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IAUC 8381: 2004dn; N Sco 2004 No. 2

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                                                  Circular No. 8381
Central Bureau for Astronomical Telegrams
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SUPERNOVA 2004dn IN UGC 2069
     Further to IAUC 8377, J. Graham and W. Li report the LOSS
discovery of an apparent supernova on an unfiltered KAIT image
taken on Aug. 2.48 UT (mag about 17.5).  The new object was
confirmed on an earlier image taken on July 29.42 (mag about 18.5).
SN 2004dn is located at R.A. = 2h35m37s.30, Decl. = +37o37'54".2
(equinox 2000.0), which is 0".5 west and 26".1 south of the nucleus
of UGC 2069.  A KAIT image taken on Jan. 23.21 showed nothing at
this position (limiting mag about 19.5).  SN 1961P was located 36"
south of the galaxy's nucleus.
     F. Patat and G. Pignata, European Southern Observatory; and S.
Benetti, Istituto Nazionale di Astrofisica, on behalf of the ERTN
(see IAUC 7954 and 8344 -- not IAUC 8341, as cited incorrectly on
IAUC 8378, 8379), report that a fully reduced spectrum (range
320-900 nm; resolution 1.6 nm) of SN 2004dn, obtained on Aug. 5.15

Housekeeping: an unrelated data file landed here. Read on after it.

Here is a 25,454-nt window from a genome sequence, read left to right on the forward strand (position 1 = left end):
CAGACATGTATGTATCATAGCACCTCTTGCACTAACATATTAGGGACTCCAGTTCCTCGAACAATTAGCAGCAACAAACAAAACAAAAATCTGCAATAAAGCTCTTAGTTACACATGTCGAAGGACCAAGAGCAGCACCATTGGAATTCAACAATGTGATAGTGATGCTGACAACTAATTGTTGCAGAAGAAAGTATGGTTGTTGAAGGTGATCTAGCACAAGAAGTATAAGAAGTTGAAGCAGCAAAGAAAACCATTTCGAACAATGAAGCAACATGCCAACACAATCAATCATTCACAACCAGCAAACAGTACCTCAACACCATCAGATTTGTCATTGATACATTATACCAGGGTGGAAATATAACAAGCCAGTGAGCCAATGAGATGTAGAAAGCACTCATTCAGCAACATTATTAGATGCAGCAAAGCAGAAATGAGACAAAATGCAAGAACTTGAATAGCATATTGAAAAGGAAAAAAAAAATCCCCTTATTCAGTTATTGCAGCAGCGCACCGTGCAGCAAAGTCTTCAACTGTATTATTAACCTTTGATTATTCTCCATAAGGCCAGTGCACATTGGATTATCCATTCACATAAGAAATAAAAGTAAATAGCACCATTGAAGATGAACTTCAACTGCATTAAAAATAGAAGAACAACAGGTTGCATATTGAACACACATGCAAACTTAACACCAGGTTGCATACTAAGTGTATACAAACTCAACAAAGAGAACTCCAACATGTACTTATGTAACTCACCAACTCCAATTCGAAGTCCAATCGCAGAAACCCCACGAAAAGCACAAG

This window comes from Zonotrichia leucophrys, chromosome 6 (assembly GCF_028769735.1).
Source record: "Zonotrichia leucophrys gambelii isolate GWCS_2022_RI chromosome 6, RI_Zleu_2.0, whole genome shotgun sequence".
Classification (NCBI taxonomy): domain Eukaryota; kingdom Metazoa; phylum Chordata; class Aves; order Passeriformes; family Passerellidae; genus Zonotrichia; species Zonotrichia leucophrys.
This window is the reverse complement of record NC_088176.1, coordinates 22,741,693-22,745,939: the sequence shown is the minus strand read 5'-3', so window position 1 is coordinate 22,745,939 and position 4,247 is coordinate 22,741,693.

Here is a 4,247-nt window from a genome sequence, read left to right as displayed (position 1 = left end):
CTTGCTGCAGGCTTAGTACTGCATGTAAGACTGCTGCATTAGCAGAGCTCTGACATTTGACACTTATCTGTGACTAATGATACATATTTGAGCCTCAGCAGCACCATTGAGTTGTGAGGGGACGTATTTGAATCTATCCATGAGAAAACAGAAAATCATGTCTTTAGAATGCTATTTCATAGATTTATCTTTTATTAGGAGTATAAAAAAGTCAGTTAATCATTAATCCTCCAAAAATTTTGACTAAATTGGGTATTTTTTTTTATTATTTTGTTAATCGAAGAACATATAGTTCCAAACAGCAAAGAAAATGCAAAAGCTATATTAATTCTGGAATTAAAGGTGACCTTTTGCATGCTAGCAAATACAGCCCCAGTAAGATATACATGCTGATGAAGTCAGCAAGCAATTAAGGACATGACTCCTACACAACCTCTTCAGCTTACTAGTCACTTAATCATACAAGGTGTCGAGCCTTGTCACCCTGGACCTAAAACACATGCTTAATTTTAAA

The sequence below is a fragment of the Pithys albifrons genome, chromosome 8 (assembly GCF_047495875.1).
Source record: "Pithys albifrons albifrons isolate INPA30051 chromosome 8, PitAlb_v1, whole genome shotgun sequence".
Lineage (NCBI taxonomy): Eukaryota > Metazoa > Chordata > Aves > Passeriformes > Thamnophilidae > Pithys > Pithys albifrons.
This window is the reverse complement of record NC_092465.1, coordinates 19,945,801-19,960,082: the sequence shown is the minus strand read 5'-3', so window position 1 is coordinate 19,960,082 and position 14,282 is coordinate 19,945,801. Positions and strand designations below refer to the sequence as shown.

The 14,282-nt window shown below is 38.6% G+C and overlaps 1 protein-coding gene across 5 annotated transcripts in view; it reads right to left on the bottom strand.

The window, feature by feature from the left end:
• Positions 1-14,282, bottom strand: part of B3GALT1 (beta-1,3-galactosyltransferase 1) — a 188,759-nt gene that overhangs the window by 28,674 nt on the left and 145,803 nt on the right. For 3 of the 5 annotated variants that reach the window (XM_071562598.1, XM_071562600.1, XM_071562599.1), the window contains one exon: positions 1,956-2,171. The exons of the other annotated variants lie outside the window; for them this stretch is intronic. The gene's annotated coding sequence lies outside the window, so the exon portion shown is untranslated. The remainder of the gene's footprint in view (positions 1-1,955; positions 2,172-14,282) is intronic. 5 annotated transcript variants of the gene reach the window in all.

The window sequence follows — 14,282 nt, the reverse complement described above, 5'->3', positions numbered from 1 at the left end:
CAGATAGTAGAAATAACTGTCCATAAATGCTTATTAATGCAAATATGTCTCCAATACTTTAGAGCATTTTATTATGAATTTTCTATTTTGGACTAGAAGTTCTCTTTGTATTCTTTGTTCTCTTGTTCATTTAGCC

UT by J. Aceituno at the Calar Alto Observatory 2.2-m telescope (+
CAFOS), shows it to be a type-Ic supernova.  The spectrum is very
similar to those of the type-Ic SNe 1991A and 1994ai (Asiago-ESO
supernova archive, unpublished; IAUC 5155, 6120), a few days before
maximum light.  Photospheric expansion velocities, deduced from the
absorption minima of Si II 635.5-nm and O I 777.4-nm, are about
9600 km/s and 10700 km/s, respectively.  The recession velocity of
UGC 2069 at the supernova position, measured from the unresolved
H_alpha and H_beta arising in the underlying H II region, is about
3950 km/s.

     H. Yamaoka, Kyushu University, forwards the following position
for this object (cf. IAUC 8380) measured by K. Itagaki from an
unfiltered CCD image taken on Aug. 5.475 UT (with poor sky
conditions; the new object was at mag 8.0):  R.A. = 17h29m18s.81,
Decl. = -31o46'01".5 (equinox 2000.0).  This appears nearly
identical with the location of a very red catalogued star whose
USNO-A2.0 position end figures are 18s.818, 01".68 (blue mag 19.7,
red mag 17.4), and whose 2MASS position end figures are 18s.82,
01".5 (J = 14.4).  Yamaoka adds that a low-resolution spectrum of
the new object, taken by M. Fujii, Bisei, Okayama, Japan, on Aug.
5.49, shows broad H_alpha and H_beta emissions with P-Cyg profiles
(H_alpha FWHM = 3000 km/s), along with several Fe II and O I
emission lines -- suggesting that the object is a classical nova.
W. Liller, Vina del Mar, Chile, writes that the nova was fainter
than mag 11.0 on a Technical Pan film exposed (with an orange
filter) on July 19.40.

                      (C) Copyright 2004 CBAT
2004 August 5                  (8381)            Daniel W. E. Green

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